So, decriminalization, while not without its problems, is the best for sex workers because it allows them freedom while simultaneously offering exiting help to those who want to leave the industry. Privacy and anonymity are protected and sex workers can choose whether they want to streetwalk, work from home or in a brothel. Although soliciting and kerb-crawling are crimes, this is necessary to stop public nuisance and is not punishable by jail time for either the sex worker or the client. Women are protected from the street harrassment common in legalization, and decriminalization does not support the double standard as much as legalization does.

This doesn’t mean that it all ends here and we can’t make changes within a decriminalization framework.

Roger Matthews argues that we need to move beyond existing approaches to decriminalization and legalization and construct an alternative, radical regulationism. He then outlines some general legislative routes through which this radical regulationism could be realised:

General deterrence – criminalize clients rather than focus on sex worker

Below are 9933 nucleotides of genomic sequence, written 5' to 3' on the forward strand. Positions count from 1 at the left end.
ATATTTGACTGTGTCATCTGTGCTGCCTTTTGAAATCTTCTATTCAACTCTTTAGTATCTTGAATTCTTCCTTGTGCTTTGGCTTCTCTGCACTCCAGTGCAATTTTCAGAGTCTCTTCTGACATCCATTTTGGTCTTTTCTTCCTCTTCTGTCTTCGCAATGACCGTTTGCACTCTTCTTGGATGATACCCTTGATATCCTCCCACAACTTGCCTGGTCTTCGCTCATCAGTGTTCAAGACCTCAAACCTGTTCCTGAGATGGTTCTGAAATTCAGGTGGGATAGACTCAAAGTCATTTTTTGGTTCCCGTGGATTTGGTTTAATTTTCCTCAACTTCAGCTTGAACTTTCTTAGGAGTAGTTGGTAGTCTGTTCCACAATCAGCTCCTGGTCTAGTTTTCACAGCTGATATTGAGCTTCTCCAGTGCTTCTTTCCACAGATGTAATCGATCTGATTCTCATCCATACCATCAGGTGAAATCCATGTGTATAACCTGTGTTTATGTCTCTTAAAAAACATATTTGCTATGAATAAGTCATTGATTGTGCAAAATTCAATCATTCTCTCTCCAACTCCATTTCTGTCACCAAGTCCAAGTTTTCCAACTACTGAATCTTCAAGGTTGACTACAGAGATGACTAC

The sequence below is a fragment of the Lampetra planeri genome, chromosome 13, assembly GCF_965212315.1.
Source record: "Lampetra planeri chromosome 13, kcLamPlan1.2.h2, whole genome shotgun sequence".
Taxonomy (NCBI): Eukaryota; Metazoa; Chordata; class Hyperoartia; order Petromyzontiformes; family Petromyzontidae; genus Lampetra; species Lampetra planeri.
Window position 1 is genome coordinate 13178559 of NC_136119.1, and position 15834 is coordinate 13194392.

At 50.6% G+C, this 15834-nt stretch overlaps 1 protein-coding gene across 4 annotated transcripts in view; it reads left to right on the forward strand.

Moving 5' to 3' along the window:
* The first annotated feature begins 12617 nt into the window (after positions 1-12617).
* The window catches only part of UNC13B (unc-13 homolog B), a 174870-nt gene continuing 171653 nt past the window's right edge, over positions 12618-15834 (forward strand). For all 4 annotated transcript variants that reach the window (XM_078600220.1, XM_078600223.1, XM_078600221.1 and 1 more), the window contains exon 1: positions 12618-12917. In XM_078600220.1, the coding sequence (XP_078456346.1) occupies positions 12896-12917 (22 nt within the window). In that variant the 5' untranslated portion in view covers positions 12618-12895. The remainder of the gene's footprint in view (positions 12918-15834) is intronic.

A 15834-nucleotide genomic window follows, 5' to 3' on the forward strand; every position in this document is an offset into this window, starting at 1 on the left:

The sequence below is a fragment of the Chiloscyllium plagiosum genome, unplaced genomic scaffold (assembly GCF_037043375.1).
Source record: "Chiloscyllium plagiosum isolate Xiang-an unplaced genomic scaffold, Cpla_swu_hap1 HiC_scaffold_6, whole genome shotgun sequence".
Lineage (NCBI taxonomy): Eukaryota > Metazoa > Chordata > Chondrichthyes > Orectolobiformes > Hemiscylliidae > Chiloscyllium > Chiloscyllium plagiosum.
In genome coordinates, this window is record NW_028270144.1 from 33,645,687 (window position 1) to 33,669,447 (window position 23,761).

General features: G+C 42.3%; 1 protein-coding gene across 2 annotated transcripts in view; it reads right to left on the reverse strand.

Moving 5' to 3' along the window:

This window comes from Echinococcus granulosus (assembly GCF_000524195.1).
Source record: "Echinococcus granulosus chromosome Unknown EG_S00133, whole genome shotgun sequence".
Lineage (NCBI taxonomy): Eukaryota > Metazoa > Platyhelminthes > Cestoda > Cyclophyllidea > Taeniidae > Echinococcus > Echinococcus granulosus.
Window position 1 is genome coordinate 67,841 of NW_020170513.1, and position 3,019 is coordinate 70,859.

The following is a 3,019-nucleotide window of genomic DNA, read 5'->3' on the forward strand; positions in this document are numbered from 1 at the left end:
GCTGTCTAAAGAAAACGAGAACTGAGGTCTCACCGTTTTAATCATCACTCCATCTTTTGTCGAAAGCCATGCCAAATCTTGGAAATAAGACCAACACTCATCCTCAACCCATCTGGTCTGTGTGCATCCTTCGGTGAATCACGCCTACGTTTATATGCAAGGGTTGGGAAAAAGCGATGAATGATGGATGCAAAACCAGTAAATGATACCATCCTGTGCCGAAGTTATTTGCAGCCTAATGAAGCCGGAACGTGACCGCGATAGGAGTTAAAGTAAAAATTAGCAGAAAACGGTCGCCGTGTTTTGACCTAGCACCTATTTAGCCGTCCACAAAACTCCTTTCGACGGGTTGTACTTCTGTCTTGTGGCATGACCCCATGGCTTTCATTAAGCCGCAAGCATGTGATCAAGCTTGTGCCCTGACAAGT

Stop commercialization of sex work – allow sex workers to cohabit to a degree, to protect themselves; from dangerous clients or needing the protection of a pimp

Exploitation and corruption: harsher sentencing/longer prison sentence as it is a form of rape; current UK legislation can’t differentiate between friends and parasites or protect women from pimps. However, Matthews doesn’t discuss this or mention evidence, though it is true, it would just have been nice to see some discussion of this.

Disturbance/harassment/nuisance – criminalize and deter clients who are more easily deterred than sex workers (proven by the Home Office report that they are much more easily deterred).

Proof of annoyance should be required for conviction of either,  not just police evidence, treat both client and sex worker equally, respect for  their rights and civil liberties (how, Matthews? If they are not allowed to sell sex, isn’t that already a violation?)

Radical regulationism differs from the Wolfenden approach cos not liberal or focussed on public nuisance or public visibility of prostitution; however, Matthews’ radical regulationism does put a lot of importance on harassment/public nuisance; it is one of its 4 strands. The fact that he doesn’t want to illegalize it is still “liberal” – ie rejects New Right discourse of prostitution as dirty- just he sees commercialization as a bad thing, unlike liberal/libertarian perspectives which are neutral or see it as good, but that’s the only real difference between radical regulationism and the Wolfenden approach/current situation (especially since the 1985 and 2007 acts do criminalize clients).